Note that the CPA does not regulate the practice of psychology in Canada – this is done separately by each province or territory. Thus, to work as a professional psychologist in Canada, you must become registered with the relevant provincial or territorial licensing body. The requirements to be able to be licensed (e.g. Master’s degree or Ph.D.) also vary from one province/territory to another, so it is best to start by contacting the regulatory body for the province where you plan to live and work. You can find a list of all of the provincial and territorial bodies and their basic registration requirements at: cpa.ca/accreditation/PTlicensingrequirements
As part of the registration process, you will also need to get your foreign education credentials assessed for equivalence, and the regulatory body can tell you what information they need. Another potentially useful resource is the CICIC: http://www.cicic.ca/858/Work.canada
It is possible that some US states or employers will require that psychologists practicing in their jurisdictions have graduated from APA accredited programmes. Many view CPA accreditation as equivalent to APA accreditation but some may not. Consquently, it is a good idea to get in touch with the regulatory body of the province or state in which you intend to practice to find out about their requirements. The contact information for all provincial and state regulatory bodies can be found at: http://www.asppb.net/?page=BdContactNewPG.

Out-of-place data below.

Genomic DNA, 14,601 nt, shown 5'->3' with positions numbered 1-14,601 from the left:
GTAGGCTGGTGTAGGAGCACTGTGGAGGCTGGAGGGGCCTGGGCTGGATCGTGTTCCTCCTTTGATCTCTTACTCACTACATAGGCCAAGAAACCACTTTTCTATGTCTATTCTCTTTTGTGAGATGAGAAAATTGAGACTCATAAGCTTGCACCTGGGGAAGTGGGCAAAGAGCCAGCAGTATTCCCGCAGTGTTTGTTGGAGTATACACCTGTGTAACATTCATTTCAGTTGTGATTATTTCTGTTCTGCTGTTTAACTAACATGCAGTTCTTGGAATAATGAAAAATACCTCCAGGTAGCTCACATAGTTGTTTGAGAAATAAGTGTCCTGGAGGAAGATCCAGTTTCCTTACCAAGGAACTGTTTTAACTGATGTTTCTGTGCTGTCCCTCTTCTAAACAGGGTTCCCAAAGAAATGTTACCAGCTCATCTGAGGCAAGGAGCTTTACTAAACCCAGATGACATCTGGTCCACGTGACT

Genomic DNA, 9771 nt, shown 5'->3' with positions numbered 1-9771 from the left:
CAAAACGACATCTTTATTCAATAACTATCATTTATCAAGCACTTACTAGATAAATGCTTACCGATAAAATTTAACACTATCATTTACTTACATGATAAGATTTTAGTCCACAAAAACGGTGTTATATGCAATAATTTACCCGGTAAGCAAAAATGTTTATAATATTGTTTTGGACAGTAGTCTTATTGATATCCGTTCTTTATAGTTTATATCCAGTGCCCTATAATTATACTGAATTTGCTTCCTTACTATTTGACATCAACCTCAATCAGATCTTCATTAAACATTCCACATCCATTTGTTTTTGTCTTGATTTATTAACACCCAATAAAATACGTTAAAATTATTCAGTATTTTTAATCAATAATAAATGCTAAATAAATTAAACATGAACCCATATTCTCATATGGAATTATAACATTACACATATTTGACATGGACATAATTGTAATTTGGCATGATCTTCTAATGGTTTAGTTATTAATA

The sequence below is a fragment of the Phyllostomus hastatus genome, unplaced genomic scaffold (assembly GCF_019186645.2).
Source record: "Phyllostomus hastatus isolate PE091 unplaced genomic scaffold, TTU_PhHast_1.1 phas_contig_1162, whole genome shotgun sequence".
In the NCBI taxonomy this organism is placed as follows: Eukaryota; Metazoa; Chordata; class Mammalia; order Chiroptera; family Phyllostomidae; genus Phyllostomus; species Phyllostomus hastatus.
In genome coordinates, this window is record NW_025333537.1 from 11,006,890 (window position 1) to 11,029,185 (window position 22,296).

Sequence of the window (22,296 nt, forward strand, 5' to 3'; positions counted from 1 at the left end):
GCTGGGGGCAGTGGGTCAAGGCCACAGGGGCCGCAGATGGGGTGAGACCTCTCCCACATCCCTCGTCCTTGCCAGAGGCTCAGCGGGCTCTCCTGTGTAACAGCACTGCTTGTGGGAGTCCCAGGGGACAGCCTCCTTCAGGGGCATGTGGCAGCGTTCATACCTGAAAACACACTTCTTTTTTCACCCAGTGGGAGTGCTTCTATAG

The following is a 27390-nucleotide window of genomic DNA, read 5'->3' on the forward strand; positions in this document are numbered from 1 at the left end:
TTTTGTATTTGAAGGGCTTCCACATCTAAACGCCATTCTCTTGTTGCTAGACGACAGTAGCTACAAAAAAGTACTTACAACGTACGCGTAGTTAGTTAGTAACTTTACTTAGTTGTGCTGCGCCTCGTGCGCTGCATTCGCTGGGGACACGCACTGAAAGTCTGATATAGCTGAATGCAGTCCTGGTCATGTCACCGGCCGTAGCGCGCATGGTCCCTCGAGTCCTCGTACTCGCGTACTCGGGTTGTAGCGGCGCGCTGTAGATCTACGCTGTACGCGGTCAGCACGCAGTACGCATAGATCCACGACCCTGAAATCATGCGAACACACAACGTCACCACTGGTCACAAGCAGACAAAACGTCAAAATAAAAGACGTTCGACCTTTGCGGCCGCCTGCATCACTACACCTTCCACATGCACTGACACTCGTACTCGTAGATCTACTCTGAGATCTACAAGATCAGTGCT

Students may be additionally reassured by two key pieces of information:
- It has long been the position of the Association of State and Provincial Psychology Boards (ASPPB) that the North American licensing bodies they represent treat APA and CPA accreditation equivalently. Here is a link to the statement to that effect on the ASPPB website: http://www.asppb.net/?page=CPAAccredited
- In 2012 the APA and the CPA signed an agreement on mutual recognition in which each association formally recognizes the equivalence of the other’s accreditation activities. You can read more about this agreement at: cpa.ca/accreditation/accreditationthroughoutnorthamerica/
The CPA has produced a general guide to assist students who are applying for internship, and within this guide there is a section specific to applying to programmes in the US: cpa.ca/documents/Internship_workbook.pdf
**Important note re visa requirements: While the internship document indicates the use of a J1 visa, the process has become less straightforward in recent years. Please feel free to contact the CPA Accreditation Office at email@example.com or CCPPP via their website at ccppp.ca for further assistance.